You Are Free, the sixth release -- and first of original material in almost five years -- is a culmination of all that Cat Power, alias Chan Marshall, does well. The strength of Marshall's voice and sentiment is striking, and for the first time in a long time (or ever), it's also vaguely upbeat. She is known for her emotionally wrought ballads, which have won her a fan base that's willing to take bullets for her, but it's the advocacy and prescription for happiness that stands out on this record. Marshall, having been out of the game for so long, seems to have spent that time learning to like herself and her music, and she shows up with a stronger voice and more inventive songs. Whereas past albums have been soundtracks for gray days of hangovers and break-ups, this record is Marshall's most formidable undertaking yet -- the progression through her own liberation.
The album opens with "I Don't Blame You," an eerily familiar account of the angst of performing, wherein Marshall both identifies with and forgives through her layered repetition of the refrain. The deliberate press of the piano keys works as a pacing mechanism, with Marshall's momentum picking up at the end of the song with her confidence in the emotion. It's as if Marshall has reached a safe distance, seemingly referencing her own performances ("pay them back /for all that shit on stage") while granting another performer permission to fuck up ("you were swinging your guitar around/ cause they wanted to hear that sound/ but you didn't want to play'').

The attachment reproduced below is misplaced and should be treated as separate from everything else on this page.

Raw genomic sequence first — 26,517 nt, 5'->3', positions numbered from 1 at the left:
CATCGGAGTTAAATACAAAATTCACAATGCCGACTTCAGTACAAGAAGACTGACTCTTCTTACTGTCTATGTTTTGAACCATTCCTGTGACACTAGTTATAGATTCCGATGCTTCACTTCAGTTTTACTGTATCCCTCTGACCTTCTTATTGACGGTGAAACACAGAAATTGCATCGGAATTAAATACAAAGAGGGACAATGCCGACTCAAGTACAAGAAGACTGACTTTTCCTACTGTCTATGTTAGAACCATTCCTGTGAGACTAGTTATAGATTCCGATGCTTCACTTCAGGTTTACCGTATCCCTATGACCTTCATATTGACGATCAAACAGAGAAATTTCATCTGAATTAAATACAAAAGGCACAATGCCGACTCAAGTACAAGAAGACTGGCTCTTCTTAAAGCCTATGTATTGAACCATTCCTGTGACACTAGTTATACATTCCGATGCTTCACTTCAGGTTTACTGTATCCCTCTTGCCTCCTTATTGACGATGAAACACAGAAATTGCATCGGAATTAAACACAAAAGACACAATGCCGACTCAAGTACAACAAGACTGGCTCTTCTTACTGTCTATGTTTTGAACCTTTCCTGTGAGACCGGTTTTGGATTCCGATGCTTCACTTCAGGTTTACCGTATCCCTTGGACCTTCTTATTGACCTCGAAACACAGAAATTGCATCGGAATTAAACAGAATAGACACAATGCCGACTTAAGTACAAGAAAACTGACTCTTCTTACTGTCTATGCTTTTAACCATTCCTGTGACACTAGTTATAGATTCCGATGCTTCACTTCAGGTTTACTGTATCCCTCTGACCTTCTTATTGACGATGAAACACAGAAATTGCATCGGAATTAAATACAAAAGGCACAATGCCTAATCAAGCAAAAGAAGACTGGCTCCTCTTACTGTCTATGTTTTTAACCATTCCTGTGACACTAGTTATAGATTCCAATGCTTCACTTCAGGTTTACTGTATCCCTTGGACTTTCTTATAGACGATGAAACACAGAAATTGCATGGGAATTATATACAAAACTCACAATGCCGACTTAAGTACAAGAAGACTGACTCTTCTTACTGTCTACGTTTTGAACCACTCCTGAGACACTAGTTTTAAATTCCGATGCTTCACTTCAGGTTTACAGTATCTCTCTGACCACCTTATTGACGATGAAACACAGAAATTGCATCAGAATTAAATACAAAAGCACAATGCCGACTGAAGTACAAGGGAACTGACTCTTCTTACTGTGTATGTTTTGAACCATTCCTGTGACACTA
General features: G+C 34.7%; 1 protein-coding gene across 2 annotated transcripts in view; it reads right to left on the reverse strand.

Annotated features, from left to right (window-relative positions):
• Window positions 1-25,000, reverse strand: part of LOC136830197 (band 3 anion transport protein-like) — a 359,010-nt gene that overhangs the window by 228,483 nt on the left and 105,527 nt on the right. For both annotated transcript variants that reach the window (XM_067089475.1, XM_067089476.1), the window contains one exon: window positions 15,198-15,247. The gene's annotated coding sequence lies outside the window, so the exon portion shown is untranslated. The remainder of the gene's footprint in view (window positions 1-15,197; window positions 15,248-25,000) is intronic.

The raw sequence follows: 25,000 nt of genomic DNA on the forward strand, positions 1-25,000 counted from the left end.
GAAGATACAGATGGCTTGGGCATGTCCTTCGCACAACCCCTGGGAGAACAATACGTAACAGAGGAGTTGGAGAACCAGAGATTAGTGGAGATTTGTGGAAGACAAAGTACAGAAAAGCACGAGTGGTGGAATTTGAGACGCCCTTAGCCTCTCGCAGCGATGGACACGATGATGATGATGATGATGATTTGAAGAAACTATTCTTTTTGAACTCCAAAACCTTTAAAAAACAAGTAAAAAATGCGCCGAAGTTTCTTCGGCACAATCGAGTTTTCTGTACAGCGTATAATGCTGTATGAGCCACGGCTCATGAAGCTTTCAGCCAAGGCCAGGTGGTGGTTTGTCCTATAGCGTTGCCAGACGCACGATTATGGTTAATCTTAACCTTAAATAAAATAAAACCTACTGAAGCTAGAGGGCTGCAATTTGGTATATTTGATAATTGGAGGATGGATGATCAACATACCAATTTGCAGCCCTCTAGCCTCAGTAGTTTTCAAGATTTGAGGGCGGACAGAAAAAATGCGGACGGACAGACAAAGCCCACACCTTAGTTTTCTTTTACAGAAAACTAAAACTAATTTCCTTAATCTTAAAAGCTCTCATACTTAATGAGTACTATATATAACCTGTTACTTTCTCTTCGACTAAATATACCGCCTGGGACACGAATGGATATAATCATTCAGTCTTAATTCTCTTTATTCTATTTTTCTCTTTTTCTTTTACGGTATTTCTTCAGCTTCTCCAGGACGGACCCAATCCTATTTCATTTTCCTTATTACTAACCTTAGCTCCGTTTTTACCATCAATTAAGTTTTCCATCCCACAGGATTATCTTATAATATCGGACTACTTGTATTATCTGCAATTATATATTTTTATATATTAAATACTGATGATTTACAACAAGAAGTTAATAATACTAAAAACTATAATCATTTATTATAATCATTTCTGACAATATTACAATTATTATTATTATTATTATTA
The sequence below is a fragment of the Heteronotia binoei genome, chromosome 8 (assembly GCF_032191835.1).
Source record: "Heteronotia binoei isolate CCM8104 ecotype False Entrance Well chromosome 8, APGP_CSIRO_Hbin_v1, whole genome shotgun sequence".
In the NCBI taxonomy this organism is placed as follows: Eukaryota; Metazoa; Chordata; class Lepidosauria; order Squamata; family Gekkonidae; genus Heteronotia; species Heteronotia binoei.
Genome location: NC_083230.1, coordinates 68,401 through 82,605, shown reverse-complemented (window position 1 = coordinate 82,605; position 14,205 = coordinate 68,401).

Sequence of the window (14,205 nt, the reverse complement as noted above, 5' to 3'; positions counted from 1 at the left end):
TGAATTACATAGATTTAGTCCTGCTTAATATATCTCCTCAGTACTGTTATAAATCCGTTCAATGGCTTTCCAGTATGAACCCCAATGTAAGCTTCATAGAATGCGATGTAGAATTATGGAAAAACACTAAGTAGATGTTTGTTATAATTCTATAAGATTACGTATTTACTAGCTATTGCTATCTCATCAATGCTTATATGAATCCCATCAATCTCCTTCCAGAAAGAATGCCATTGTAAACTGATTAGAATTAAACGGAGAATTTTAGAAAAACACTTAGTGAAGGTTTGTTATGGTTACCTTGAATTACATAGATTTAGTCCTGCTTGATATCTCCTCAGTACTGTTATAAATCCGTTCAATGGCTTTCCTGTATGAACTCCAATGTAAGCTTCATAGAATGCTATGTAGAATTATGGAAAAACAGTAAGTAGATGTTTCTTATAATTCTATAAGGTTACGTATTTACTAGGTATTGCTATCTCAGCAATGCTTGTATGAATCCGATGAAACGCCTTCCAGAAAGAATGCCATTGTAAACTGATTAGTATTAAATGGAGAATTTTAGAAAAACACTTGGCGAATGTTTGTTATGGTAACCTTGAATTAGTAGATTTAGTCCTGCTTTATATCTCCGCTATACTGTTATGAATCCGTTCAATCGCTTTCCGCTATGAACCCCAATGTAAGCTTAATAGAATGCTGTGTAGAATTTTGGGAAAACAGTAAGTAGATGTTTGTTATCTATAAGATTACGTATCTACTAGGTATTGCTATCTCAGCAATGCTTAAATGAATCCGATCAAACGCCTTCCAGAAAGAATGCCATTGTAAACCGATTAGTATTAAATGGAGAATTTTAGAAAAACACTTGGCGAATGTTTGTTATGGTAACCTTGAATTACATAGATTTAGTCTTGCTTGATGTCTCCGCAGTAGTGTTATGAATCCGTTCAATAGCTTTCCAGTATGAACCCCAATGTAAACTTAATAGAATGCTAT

You Are Free sees big name collaborations for Marshall, which are only grudgingly admitted. (When I asked her in an interview about Eddie Vedder of Pearl Jam contributing vocals on two songs and Dave Grohl's consistent drumming, she says, "No one was supposed to find out about that," and then pointedly, "How did you find out about that?") The third track on the album is one of the strongest, wherein Marshall downshifts, yet retains her listener in changing genre. "To Be A Good Woman" is a mournful, twanging ballad. The flat, dry nature of Marshall's voice is made for these ballads, and the album is riddled with them towards the end of the record, beginning after the most radio-friendly song and the first single, appropriately titled "He War."
Until midway through the album, the songs range through growling guitars and the saunter and insistent pound of Grohl's drums to quiet, country lullabies that has Marshall lamenting in her Georgia twang. Unfortunately, the album falls into an ambient, drowsing abyss, and while the messages of "Maybe Not" and "Evolution" are important in Marshall's own journey to freedom, they are less so to the listener. As opposed to simply ending, the record trails off, but leaves the listener praying it won't be another five years.
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